16. 16.
    Edidin JP, Ganim Z, Hunter SJ, Karnick NS (2012) The mental and physical health of homeless youth: a literature review. Child Psychiatry Hum Dev 43:354–375CrossRefPubMedGoogle Scholar
  17. 17.
    Milburn N, Liang A, Lee S, Rotheram-Borus R, Rosenthal D, Mallett S et al (2009) Who is doing well? A typology of newly homeless adolescents. J Commun Psychiatry 37:135–147Google Scholar
  18. 18.
    Finkelhor D, Ormrod R, Turner H, Holt M (2009) Pathways to poly-victimization. Child Maltreatment 14:316–329CrossRefPubMedGoogle Scholar
  19. 19.
    Tyler KA, Beal MR (2010) The high-risk environment of homeless young adults: consequences for physical and sexual victimization. Violence Vict 25:101–115CrossRefPubMedGoogle Scholar
  20. 20.
    Heerde JA, Scholes-Balog KE, Hemphill SA (2015) Associations between youth homelessness, sexual offenses, sexual victimization, and sexual risk behaviors: a systematic literature review. Arch Sex Behav 44:181–212CrossRefPubMedGoogle Scholar
  21. 21.
    Stewart AJ, Steiman M, Cauce AM, Cochran BN, Whitbeck LB, Hoyt DR (2004) Victimization and posttraumatic stress disorder among homeless adolescents. J Am Acad Child Adolesc Psychiatry 43:325–331CrossRefPubMedGoogle Scholar
  22. 22.
    Barman-Adhikari A, Bowen E, Bender K, Brown S, Rice E (2016) A social capital approach to identifying correlated of perceived social support among homeless youth. Child Youth Care Forum 45:691–708CrossRefGoogle Scholar
  23. 23.
    Anooshian LJ (2003) Social isolation and rejection of homeless children. J Child Poverty 9:115–134CrossRefGoogle Scholar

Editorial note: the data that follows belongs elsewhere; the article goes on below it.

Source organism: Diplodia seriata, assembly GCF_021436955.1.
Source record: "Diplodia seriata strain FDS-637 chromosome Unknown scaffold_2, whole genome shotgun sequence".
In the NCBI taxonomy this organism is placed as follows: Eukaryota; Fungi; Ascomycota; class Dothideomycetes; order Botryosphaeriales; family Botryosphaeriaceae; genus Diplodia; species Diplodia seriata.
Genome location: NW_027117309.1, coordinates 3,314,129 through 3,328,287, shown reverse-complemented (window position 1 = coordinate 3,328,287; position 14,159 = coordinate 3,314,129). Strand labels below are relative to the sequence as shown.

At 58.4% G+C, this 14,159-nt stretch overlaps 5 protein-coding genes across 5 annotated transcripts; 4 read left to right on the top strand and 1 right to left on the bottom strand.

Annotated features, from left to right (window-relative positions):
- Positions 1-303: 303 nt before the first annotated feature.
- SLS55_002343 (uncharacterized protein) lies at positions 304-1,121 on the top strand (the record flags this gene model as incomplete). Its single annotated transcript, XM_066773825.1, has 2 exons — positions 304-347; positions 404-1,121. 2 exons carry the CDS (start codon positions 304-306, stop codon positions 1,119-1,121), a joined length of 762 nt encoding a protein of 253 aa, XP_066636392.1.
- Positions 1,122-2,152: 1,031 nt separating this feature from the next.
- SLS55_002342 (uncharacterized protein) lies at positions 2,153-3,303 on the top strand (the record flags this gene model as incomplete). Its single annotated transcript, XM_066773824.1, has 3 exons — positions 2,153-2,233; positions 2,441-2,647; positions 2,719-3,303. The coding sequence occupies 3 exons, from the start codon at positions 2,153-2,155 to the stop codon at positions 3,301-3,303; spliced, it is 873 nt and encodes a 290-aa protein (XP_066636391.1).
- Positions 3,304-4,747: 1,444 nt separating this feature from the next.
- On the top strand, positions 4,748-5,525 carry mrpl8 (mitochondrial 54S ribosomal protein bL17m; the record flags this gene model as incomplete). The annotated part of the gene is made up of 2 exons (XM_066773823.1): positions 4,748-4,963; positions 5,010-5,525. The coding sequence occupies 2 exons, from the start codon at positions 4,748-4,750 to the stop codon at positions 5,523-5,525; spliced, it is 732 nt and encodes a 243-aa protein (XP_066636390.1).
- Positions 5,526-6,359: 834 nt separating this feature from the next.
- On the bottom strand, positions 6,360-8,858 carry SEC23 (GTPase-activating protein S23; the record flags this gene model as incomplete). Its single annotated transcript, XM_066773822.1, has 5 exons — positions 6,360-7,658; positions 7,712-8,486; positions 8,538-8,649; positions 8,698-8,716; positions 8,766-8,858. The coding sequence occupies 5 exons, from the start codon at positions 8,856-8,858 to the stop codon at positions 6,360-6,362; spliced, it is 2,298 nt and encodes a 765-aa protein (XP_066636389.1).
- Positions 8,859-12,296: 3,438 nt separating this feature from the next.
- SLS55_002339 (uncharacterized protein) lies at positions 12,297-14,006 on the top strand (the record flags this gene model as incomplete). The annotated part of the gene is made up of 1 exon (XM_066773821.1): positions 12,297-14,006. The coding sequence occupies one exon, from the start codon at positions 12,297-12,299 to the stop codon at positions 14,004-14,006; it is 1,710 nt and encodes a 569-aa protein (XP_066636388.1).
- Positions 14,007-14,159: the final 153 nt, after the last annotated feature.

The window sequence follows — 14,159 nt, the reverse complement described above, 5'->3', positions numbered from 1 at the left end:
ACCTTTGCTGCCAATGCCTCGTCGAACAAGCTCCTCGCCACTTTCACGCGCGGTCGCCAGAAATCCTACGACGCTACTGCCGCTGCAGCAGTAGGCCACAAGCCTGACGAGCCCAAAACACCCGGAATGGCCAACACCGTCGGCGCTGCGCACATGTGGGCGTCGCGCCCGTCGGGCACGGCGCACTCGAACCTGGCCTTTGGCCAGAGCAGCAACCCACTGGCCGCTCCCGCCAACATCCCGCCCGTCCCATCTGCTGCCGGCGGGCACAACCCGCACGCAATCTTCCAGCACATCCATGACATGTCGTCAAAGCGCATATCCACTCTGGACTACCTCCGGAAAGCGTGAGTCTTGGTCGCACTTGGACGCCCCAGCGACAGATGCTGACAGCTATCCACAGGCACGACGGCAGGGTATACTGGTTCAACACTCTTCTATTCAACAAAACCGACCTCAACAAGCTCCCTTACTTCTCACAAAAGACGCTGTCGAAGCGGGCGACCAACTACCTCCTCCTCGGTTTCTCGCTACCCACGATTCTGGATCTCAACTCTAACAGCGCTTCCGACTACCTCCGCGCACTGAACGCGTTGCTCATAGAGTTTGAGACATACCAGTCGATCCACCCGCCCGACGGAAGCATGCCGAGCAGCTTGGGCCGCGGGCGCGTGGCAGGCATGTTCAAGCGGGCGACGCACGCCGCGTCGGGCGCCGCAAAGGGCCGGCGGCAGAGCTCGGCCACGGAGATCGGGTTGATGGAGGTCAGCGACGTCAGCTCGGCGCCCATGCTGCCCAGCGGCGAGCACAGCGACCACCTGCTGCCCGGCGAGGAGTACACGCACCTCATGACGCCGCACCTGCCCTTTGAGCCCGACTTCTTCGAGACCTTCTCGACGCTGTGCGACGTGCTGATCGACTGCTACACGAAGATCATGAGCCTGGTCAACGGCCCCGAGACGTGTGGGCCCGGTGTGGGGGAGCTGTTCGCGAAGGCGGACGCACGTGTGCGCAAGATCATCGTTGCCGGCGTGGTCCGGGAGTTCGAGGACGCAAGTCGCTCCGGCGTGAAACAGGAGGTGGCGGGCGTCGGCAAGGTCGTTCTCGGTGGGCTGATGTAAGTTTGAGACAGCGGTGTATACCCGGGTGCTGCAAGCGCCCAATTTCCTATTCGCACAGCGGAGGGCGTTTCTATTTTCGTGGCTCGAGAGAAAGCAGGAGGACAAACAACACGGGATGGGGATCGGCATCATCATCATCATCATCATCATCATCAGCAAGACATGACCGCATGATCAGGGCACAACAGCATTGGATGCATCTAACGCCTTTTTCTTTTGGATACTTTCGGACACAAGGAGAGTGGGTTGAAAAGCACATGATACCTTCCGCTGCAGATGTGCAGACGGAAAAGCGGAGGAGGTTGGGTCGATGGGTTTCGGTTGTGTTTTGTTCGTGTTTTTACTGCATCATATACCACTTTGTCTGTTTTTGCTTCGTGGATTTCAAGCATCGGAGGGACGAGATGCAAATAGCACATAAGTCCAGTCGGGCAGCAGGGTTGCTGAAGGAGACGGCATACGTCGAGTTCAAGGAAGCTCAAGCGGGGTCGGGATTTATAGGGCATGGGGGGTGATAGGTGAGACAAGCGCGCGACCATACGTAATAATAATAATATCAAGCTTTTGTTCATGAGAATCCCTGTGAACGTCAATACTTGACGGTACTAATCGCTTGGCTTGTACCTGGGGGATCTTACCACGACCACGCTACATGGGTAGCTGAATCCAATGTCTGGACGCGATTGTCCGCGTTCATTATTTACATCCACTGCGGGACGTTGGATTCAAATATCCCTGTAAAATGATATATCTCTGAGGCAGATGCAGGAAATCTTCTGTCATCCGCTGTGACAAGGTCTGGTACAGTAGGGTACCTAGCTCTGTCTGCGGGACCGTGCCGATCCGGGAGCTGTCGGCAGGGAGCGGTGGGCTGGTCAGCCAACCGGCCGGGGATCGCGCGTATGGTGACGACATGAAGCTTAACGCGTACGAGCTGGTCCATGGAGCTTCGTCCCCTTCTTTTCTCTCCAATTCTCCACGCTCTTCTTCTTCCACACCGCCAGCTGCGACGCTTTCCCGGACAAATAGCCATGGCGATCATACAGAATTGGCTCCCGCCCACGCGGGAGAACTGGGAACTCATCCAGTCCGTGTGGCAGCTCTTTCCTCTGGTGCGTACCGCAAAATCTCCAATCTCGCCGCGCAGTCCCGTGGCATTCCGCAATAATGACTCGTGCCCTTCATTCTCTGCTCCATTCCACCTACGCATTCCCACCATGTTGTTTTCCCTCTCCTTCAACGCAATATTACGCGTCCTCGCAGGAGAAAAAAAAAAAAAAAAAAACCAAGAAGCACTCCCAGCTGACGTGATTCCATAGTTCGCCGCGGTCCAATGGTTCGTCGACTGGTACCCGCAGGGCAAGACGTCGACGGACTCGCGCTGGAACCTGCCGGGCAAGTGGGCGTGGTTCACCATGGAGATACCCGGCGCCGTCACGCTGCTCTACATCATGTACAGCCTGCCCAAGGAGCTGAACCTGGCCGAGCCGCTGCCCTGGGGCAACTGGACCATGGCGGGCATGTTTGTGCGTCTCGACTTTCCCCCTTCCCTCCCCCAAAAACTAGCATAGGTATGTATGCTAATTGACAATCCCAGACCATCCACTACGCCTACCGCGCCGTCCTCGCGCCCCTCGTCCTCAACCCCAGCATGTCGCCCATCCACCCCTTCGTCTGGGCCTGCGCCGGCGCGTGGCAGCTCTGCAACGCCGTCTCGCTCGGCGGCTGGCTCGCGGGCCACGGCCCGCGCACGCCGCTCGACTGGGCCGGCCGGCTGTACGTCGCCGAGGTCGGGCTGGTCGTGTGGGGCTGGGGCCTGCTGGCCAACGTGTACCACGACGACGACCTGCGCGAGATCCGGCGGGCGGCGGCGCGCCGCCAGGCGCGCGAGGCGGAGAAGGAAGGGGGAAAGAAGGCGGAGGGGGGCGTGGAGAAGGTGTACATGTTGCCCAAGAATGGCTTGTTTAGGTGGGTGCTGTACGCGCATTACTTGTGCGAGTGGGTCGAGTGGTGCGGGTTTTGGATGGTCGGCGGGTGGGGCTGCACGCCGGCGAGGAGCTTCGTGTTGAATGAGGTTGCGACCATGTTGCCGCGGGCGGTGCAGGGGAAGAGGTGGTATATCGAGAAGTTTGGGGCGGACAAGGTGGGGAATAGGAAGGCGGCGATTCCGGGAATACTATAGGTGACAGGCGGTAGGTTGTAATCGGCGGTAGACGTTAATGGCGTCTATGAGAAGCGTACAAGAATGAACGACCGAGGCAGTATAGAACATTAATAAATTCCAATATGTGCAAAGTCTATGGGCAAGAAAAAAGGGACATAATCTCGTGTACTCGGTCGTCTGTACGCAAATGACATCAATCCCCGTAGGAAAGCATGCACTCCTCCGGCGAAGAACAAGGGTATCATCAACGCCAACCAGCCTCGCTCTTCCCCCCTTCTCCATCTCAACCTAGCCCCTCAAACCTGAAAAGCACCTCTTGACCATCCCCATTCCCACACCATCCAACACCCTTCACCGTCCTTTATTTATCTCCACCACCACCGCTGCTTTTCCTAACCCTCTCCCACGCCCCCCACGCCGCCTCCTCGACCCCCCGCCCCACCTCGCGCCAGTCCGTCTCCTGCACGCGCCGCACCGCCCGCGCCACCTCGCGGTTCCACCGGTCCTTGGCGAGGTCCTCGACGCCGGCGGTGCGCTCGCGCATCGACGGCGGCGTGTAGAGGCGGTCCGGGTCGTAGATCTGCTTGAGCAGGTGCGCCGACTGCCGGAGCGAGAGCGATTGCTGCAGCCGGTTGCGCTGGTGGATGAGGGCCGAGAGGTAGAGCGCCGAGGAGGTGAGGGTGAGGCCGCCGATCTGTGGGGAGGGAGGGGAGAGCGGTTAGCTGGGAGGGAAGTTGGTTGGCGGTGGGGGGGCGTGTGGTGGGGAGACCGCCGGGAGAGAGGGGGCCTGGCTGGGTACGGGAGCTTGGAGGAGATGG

24. 24.
    Colarossi LG, Eccles JS (2003) Differential effects of support providers on adolescents’ mental health. Social Work Res 27:19–30CrossRefGoogle Scholar
  25. 25.
    Tennent JE, Demaray MK, Malecki CK, Terry MN, Clary M, Elzinga N (2015) Students’ ratings of teacher support and academic and social-emotional well-being. School Psychol Quart 30:494–512CrossRefGoogle Scholar
  26. 26.
    Chow KA, Mistry RS, Melchor VL (2015) Homelessness in the elementary school classroom: social and emotional consequences. Int J Qual Stud Educ 28:641–662CrossRefGoogle Scholar
  27. 27.
    Cheung C, Liu S, Lee T (2005) Parents, teachers, and peers and early adolescent runaway in Hong Kong. Adolescence 40:403–424PubMedGoogle Scholar
  28. 28.
    Ferguson KM, Xie B (2012) Adult support and substance use among homeless youths who attend high school. Child Youth Care Forum 41:427–445CrossRefGoogle Scholar
  29. 29.
    Tyler KA, Schmitz RM, Ray CM (2017) Role of social environmental protective factors on anxiety and depressive symptoms among Midwestern homeless youth. J Res Adolesc 32(6):1079–1095Google Scholar
  30. 30.
    Dang MT, Conger KJ, Breslau J, Miller E (2014) Exploring protective factors among homeless youth: the role of natural mentors. J Health Care Poor Underserved 25:1121–1138CrossRefPubMedGoogle Scholar
  31. 31.
    Rattelade S, Farrell S, Aubry T, Klodawsky F (2014) The relationship between victimization and mental health functioning in homeless youth and adults. J Interpersonal Violence 29:1606–1622CrossRefGoogle Scholar
  32. 32.
    U. S. Department of Housing and Urban Development (2015) The 2015 annual homeless assessment report to congress. HUD Exchange, Washington, DCGoogle Scholar
  33. 33.
    National Center for Homeless Education (2016). Federal data summary school years 2012-13 to 2014-15. Downloaded from:
  34. 34.
    Vaillancourt T, Brittain HL, McDougall P, Duku E (2013) Longitudinal links between childhood peer victimization, internalizing and externalizing problems, and academic functioning: developmental cascades. J Abnorm Child Psychol 41:1203–1215CrossRefPubMedGoogle Scholar
  35. 35.
    Furman W, Buhrmester D (1985) Children’s perceptions of the personal relationships in their social networks. Dev Psychol 21:1016–1024CrossRefGoogle Scholar
  36. 36.
    Pianta RC (2001) Student teacher relationship scale: professional manual. Psychological Assessment Resources, Inc, LutzGoogle Scholar

Copyright information

© Springer Science+Business Media, LLC, part of Springer Nature 2018

Authors and Affiliations

  • Jenna M. Armstrong
    • 1
  • Caitlyn R. Owens
    • 1
  • Mary E. Haskett
    • 1
  1. 1.Department of PsychologyNorth Carolina State UniversityRaleighUSA

Personalised recommendations